Today we read from one of Paul’s prison letters, and the church in Philippi was Paul’s first church in Europe. The city of Philippi was a Roman colony and the people were Roman citizens, although most of its inhabitants would actually have been Greek. Thus, the converts to whom Paul is writing would virtually all have been Gentiles. Just previous to where we come in today, Paul has written that some people are spreading the gospel for their own gain and to make his situation more dire; but that regardless of their motives, he still rejoices, for the gospel is being spread either way.
I read an article this week called, “21 Cliché Inspirational Quotes That Everyone Needs to Stop Using Immediately” … And, of course, I read it after I had turned in the title for my sermon! Though my title wasn’t on the list, it certainly could have been. Some quotes from the list:
And the list went on… Well, I can’t help it… I like cliché inspirational quotes!
Sometimes we need something simple and cutesy, yet at the same time rather profound, to hang our struggles upon and help keep us on course.
Life isn’t easy. And we are called as Christians to stand up against those things which contradict the gospel, and we are called to endure those things which may ultimately lead to the furthering of the kingdom… and bring us in closer unity with Christ.
Last week John talked about Pollyanna, and how Pollyanna has come to mean something that is “unreasonable or illogically optimistic.” We used to sometimes tease my mother and call her “Pollyanna”. And she didn’t like it. I would ask her, “What’s the problem, that your epitaph will say ‘She was too positive? She was too nice?’” Not a bad legacy.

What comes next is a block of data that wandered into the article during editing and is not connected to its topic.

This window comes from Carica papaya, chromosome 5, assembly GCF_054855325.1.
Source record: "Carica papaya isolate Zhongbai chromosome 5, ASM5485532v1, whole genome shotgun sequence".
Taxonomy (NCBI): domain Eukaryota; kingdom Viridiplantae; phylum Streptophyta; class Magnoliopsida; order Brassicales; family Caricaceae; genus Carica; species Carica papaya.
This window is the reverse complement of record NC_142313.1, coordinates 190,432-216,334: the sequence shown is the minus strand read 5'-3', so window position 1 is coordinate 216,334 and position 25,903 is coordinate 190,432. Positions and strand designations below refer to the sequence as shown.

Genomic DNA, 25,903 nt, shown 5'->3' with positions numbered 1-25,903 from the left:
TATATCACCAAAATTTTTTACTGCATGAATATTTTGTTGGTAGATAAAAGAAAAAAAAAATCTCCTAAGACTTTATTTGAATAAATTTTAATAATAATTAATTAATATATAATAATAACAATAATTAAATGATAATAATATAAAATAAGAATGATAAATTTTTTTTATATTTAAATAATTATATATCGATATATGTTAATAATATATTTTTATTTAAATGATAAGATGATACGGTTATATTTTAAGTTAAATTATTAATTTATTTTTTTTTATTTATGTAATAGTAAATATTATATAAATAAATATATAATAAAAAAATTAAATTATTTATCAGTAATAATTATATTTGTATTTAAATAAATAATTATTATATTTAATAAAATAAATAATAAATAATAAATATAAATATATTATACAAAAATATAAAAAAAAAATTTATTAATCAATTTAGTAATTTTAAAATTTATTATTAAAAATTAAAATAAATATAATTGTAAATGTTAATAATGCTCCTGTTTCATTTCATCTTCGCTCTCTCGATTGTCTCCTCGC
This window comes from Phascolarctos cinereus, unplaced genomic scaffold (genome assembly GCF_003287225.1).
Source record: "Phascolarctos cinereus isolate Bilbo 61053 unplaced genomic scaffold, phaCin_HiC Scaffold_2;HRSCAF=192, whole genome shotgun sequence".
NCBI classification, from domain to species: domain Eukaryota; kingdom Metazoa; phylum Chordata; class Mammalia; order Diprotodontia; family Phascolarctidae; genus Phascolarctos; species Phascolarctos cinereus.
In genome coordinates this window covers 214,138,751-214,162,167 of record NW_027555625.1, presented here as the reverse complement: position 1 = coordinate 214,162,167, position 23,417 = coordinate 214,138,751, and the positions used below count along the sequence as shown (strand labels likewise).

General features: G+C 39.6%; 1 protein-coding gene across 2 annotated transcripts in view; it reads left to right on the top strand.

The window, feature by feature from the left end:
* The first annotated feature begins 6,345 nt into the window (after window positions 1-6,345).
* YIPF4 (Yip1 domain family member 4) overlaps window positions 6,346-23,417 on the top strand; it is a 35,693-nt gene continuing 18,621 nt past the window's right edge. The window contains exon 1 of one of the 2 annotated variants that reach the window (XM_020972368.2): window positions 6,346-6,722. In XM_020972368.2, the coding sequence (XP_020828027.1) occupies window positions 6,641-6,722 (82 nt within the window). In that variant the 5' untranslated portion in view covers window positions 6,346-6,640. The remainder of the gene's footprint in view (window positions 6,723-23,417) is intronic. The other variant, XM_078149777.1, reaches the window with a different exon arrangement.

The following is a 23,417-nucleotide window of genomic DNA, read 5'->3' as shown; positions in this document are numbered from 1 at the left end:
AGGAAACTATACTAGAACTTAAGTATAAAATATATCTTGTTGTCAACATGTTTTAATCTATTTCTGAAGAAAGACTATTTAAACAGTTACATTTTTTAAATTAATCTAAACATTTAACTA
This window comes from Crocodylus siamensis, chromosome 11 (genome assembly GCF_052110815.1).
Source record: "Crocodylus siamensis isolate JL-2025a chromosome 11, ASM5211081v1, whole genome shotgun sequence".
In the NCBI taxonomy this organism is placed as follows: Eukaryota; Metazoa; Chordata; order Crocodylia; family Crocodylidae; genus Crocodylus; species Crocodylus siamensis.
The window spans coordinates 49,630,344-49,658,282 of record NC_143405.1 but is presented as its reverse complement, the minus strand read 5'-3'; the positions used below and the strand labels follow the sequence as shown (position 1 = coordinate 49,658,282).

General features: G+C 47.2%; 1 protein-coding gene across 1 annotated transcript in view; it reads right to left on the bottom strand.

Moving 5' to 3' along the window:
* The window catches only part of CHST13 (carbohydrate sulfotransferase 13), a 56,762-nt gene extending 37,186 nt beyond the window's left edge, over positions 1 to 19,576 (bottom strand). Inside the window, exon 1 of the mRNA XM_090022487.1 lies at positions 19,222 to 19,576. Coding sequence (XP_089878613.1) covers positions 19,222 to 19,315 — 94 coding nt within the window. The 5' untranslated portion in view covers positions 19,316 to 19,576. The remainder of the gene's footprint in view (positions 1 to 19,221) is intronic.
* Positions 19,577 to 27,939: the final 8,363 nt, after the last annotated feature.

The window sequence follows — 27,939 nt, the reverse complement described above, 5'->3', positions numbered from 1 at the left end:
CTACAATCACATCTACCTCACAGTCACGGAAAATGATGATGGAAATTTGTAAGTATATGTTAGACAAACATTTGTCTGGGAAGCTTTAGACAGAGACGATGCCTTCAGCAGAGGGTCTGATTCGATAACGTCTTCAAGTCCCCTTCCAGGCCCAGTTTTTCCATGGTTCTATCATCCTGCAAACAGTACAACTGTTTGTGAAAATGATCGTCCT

This is where we are with Paul and his talk of rejoicing in the face of possible death. It seems rather “Pollyannaish”, but is actually the foundation of being rooted in Christ. As he said in a different letter to the Romans, “whether we live or whether we die, we are the Lord’s.” What matters to Paul is that no matter what happens to him, whether he lives or dies, Christ is exalted. And that is what should matter most to us.
No one looks forward to suffering. Those of us here today are fortunate that we are free to believe, and proclaim that belief, in Jesus the Christ. Not everyone has that freedom. Paul is addressing that in his letter, and encouraging those who suffer on behalf of the gospel that they are united with Christ.
Yes, we are fortunate that we here today do not have that struggle. But the world, our nation, and our individual lives are filled with suffering. I, personally, don’t enjoy suffering and I don’t enjoy seeing others suffer. And I don’t think of suffering itself as a privilege.